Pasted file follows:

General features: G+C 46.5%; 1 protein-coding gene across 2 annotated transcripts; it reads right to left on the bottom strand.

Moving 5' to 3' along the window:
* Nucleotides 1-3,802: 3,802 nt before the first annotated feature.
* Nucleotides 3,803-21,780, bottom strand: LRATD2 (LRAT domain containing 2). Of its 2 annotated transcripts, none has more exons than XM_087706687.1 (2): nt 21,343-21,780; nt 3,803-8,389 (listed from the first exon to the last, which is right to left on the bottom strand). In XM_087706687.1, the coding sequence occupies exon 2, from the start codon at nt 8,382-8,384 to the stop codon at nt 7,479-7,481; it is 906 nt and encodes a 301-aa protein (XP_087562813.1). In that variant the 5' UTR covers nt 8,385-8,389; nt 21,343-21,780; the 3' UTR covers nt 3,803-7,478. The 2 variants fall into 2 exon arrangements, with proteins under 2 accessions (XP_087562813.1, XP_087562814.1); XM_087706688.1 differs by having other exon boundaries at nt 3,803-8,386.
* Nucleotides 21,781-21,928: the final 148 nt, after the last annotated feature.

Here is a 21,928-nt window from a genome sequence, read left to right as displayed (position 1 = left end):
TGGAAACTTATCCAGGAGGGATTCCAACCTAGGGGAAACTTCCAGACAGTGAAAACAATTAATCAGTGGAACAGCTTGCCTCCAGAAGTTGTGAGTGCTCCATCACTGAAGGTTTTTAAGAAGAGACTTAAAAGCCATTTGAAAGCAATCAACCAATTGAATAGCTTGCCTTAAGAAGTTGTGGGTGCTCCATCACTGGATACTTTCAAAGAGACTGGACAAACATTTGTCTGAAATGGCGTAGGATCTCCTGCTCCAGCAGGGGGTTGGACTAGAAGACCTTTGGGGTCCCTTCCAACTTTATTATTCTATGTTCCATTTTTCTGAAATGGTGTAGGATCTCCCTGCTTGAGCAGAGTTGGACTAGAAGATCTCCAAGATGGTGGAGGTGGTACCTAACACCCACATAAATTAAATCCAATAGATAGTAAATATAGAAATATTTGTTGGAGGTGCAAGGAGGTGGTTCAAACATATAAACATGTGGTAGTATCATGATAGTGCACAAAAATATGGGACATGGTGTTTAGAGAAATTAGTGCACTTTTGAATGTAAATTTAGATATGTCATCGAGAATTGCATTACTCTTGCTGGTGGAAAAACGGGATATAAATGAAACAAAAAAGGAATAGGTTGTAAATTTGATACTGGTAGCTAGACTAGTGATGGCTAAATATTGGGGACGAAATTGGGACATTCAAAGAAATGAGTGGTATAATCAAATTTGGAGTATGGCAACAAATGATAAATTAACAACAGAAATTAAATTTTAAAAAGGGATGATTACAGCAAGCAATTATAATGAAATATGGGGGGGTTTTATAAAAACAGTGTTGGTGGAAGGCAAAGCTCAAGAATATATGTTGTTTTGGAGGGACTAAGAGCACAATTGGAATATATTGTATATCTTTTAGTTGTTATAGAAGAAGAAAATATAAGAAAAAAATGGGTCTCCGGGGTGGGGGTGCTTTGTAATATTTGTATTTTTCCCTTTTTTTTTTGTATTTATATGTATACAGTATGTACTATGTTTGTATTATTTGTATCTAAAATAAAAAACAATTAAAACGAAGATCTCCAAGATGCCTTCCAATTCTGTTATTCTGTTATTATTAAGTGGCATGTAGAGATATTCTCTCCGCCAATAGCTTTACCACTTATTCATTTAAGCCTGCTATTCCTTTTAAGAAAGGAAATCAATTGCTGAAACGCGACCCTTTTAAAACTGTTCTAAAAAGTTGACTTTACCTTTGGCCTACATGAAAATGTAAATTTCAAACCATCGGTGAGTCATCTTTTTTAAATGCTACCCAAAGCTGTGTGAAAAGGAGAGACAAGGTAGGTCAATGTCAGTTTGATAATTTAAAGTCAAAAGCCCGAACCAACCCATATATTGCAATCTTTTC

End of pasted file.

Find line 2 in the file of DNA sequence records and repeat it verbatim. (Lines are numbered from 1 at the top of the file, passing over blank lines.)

Moving 5' to 3' along the window: